- Variation: Experiment with other fillings: replace the tuna with chopped cooked chicken or chorizo, or with diced cooked potato, picadillo or let the imagination run wild.
Next up, we had the White Bean Soup.
Simply put, this is a creamy soup made of Cannellini beans.
While the recipe calls to use dry cannellini beans, I wanted to cut corners and instead used a can of beans. I wanted to save me the hassle of the overnight soak and cut down the cooking time. And I happy to tell you that my gamble paid off. Other variations to this recipe included adding a bit of fresh chopped rosemary when I was sauteeing the onions and garlic. And I did learn that the next time, I will need to use less liquid, since at the end of an hour, my beans were nice and tender, but my soup was still pretty liquid. I did make a slurry with corn start in order to help in the thickening the soup and it worked. But, at the end this soup was a total hit. The verdicts were pretty equal all around, we all love the silky texture and delicate taste of the soup. The crispy pancetta were a great touch and you could totally substitute this with croutons if you want to make this totally vegetarian soup. I used Italian soft fontina cheese to finish the toping but Parmesan cheese would totally work as well.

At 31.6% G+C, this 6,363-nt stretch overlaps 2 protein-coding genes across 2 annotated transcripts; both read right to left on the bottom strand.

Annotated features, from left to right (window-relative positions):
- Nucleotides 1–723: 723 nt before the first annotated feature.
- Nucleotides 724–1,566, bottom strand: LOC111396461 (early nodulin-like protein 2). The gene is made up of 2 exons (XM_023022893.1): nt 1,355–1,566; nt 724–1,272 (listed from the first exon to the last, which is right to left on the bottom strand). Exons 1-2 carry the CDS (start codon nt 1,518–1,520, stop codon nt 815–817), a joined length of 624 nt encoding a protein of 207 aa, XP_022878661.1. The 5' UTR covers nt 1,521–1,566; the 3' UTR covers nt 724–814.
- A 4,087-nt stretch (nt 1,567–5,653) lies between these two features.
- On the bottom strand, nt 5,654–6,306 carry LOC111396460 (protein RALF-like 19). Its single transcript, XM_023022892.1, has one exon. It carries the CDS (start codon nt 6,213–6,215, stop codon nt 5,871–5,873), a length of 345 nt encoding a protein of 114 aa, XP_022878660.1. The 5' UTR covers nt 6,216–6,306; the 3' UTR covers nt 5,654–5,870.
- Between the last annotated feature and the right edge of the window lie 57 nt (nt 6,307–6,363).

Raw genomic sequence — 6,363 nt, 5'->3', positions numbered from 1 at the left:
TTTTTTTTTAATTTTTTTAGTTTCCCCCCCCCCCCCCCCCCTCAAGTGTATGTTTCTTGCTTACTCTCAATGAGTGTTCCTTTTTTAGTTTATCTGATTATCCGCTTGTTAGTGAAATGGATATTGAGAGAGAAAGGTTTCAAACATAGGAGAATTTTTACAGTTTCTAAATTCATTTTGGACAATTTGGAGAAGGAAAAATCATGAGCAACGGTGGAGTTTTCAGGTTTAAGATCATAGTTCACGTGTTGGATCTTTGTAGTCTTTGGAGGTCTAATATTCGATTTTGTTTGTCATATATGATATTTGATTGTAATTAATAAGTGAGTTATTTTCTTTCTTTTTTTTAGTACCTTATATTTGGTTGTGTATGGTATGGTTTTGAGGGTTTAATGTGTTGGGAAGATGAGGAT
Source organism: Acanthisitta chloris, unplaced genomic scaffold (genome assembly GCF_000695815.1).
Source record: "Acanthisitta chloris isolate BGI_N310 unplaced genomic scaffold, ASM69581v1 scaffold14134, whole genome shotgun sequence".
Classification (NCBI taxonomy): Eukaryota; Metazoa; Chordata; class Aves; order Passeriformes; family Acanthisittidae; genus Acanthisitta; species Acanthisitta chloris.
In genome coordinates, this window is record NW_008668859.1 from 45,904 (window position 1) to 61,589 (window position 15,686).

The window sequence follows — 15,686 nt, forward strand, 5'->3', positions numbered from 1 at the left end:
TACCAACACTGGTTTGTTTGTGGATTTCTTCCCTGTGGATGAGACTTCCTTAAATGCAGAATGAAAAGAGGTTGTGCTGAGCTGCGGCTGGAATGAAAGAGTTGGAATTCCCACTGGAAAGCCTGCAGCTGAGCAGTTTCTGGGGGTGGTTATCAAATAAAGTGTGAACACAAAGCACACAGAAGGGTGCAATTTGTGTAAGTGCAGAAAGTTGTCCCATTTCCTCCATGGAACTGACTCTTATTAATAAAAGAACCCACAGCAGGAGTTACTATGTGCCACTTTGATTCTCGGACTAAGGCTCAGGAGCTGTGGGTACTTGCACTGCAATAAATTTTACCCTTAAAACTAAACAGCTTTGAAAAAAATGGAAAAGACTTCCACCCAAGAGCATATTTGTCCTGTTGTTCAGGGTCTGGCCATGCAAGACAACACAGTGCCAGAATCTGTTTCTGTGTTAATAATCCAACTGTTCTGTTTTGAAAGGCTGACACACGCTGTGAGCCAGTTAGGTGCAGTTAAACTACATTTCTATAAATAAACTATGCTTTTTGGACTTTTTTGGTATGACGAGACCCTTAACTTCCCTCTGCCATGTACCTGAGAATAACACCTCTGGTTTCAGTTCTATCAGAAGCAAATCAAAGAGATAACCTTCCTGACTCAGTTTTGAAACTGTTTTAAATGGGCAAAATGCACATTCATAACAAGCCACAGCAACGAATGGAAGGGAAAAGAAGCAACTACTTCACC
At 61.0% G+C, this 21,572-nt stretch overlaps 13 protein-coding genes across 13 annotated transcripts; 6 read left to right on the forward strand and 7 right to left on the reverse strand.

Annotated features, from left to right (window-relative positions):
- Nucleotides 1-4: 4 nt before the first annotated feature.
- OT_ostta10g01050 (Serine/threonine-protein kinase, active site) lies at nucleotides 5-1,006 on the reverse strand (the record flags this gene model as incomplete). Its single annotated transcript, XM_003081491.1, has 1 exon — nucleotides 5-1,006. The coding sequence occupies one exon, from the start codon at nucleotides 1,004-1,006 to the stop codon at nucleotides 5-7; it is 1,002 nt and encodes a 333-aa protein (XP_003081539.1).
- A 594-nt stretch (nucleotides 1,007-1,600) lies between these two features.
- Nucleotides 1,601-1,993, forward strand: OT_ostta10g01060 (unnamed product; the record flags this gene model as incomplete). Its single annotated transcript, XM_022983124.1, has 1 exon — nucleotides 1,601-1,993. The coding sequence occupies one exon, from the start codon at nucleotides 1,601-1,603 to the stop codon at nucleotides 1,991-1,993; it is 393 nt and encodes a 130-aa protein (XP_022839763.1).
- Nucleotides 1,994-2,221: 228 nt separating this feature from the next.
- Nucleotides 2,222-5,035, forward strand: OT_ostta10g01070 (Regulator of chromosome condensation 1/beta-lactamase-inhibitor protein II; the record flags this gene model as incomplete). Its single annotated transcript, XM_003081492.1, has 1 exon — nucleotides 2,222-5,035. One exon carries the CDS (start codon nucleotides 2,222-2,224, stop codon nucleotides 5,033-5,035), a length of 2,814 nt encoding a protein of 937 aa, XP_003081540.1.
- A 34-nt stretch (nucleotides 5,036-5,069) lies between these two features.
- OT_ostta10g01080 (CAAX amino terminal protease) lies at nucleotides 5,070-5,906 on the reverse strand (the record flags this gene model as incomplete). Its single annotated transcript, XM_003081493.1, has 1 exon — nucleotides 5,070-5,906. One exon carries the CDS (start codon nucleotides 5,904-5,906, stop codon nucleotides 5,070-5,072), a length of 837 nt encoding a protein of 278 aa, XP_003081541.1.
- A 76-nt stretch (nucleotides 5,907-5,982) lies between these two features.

White Bean Soup
Makes: 4-6 serving
- 8oz (225g) dried cannellini beans or 1 can, drained
- 3 tbsp olive oil
- 2 onions, finely chopped